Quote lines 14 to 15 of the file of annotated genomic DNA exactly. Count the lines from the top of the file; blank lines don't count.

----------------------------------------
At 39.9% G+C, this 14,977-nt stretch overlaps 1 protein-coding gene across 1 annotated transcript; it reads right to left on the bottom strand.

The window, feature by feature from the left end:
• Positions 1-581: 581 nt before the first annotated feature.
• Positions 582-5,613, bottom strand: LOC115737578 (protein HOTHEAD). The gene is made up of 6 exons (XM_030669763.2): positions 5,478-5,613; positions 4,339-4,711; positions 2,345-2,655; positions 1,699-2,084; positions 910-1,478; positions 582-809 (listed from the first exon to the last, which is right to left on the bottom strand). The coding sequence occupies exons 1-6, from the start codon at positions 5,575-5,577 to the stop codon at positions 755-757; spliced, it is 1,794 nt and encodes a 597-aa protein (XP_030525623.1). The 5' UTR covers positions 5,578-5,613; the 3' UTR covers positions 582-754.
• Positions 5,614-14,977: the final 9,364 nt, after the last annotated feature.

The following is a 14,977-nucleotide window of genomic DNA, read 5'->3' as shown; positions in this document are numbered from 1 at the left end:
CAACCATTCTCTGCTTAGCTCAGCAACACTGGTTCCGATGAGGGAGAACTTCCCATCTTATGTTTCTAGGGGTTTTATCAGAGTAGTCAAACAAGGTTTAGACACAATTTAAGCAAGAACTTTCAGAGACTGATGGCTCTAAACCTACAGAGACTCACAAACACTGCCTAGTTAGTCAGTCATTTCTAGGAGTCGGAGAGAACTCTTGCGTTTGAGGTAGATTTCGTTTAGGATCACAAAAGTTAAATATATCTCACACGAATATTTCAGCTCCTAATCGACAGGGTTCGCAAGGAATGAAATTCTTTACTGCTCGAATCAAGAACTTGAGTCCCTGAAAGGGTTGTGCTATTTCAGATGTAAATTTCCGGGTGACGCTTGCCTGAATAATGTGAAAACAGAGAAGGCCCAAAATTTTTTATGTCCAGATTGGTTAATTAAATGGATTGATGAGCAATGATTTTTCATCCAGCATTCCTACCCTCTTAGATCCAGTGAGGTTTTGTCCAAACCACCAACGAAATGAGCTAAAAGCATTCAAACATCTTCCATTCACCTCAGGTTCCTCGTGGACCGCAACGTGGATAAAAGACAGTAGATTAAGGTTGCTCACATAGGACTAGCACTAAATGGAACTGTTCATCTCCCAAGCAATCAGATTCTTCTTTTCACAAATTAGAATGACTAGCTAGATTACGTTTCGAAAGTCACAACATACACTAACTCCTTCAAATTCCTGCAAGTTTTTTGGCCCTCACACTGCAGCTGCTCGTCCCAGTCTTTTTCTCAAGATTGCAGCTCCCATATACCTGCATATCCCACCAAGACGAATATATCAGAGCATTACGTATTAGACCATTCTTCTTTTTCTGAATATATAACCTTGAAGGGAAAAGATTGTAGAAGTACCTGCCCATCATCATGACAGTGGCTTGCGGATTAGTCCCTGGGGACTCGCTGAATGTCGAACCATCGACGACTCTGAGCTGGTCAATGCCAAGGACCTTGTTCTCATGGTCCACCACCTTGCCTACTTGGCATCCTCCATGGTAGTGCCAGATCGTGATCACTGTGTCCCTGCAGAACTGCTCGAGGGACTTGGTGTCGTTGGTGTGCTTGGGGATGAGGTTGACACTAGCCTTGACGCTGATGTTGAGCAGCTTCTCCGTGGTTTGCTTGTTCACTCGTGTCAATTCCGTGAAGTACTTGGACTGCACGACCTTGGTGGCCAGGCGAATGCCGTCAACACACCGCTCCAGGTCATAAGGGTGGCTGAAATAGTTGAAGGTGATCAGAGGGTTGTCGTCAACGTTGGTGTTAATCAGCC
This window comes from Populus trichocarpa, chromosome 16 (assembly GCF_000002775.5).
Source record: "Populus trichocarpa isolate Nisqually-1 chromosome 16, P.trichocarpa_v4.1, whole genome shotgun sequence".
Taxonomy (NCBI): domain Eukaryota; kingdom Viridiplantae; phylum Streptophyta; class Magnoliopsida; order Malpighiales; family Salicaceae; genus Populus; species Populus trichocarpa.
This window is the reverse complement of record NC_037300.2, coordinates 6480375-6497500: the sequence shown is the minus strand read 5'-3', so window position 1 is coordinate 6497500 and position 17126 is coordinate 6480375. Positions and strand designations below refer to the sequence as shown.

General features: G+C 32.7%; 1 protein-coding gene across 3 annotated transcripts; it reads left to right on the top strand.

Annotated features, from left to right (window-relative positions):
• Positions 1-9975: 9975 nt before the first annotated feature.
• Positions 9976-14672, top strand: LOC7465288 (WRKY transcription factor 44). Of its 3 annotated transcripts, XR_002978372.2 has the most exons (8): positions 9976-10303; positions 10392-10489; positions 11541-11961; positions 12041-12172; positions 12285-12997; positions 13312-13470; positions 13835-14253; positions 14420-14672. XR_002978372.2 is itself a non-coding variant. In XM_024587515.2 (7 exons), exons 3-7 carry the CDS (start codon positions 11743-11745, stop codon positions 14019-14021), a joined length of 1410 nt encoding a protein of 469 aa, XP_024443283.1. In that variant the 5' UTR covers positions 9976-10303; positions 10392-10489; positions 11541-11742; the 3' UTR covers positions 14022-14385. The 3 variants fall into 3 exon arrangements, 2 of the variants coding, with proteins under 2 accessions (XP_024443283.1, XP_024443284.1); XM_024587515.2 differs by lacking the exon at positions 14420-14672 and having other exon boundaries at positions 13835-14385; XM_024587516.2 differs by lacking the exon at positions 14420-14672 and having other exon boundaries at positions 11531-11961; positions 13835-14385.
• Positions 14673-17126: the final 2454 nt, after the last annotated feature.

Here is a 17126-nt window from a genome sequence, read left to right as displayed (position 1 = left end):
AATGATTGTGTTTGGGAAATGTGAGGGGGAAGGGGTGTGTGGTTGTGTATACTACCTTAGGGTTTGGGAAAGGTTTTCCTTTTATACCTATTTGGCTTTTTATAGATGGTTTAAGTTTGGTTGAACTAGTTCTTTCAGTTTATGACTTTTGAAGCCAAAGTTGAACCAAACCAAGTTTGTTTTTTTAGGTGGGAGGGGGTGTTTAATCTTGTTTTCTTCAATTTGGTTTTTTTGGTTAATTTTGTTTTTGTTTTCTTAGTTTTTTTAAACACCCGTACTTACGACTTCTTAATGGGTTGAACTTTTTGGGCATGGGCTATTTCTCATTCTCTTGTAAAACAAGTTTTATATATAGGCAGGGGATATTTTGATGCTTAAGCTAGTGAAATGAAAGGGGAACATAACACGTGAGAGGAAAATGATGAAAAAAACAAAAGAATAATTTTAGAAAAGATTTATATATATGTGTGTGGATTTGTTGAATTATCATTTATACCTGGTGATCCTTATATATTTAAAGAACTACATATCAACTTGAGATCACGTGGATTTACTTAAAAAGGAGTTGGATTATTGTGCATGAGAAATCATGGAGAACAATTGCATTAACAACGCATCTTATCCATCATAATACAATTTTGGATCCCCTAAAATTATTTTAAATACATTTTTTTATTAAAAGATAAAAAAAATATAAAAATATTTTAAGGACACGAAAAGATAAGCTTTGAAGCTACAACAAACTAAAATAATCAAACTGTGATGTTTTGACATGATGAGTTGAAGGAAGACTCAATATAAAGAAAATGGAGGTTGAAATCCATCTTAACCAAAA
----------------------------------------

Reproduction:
• Positions 1-9975: 9975 nt before the first annotated feature.
• Positions 9976-14672, top strand: LOC7465288 (WRKY transcription factor 44). Of its 3 annotated transcripts, XR_002978372.2 has the most exons (8): positions 9976-10303; positions 10392-10489; positions 11541-11961; positions 12041-12172; positions 12285-12997; positions 13312-13470; positions 13835-14253; positions 14420-14672. XR_002978372.2 is itself a non-coding variant. In XM_024587515.2 (7 exons), exons 3-7 carry the CDS (start codon positions 11743-11745, stop codon positions 14019-14021), a joined length of 1410 nt encoding a protein of 469 aa, XP_024443283.1. In that variant the 5' UTR covers positions 9976-10303; positions 10392-10489; positions 11541-11742; the 3' UTR covers positions 14022-14385. The 3 variants fall into 3 exon arrangements, 2 of the variants coding, with proteins under 2 accessions (XP_024443283.1, XP_024443284.1); XM_024587515.2 differs by lacking the exon at positions 14420-14672 and having other exon boundaries at positions 13835-14385; XM_024587516.2 differs by lacking the exon at positions 14420-14672 and having other exon boundaries at positions 11531-11961; positions 13835-14385.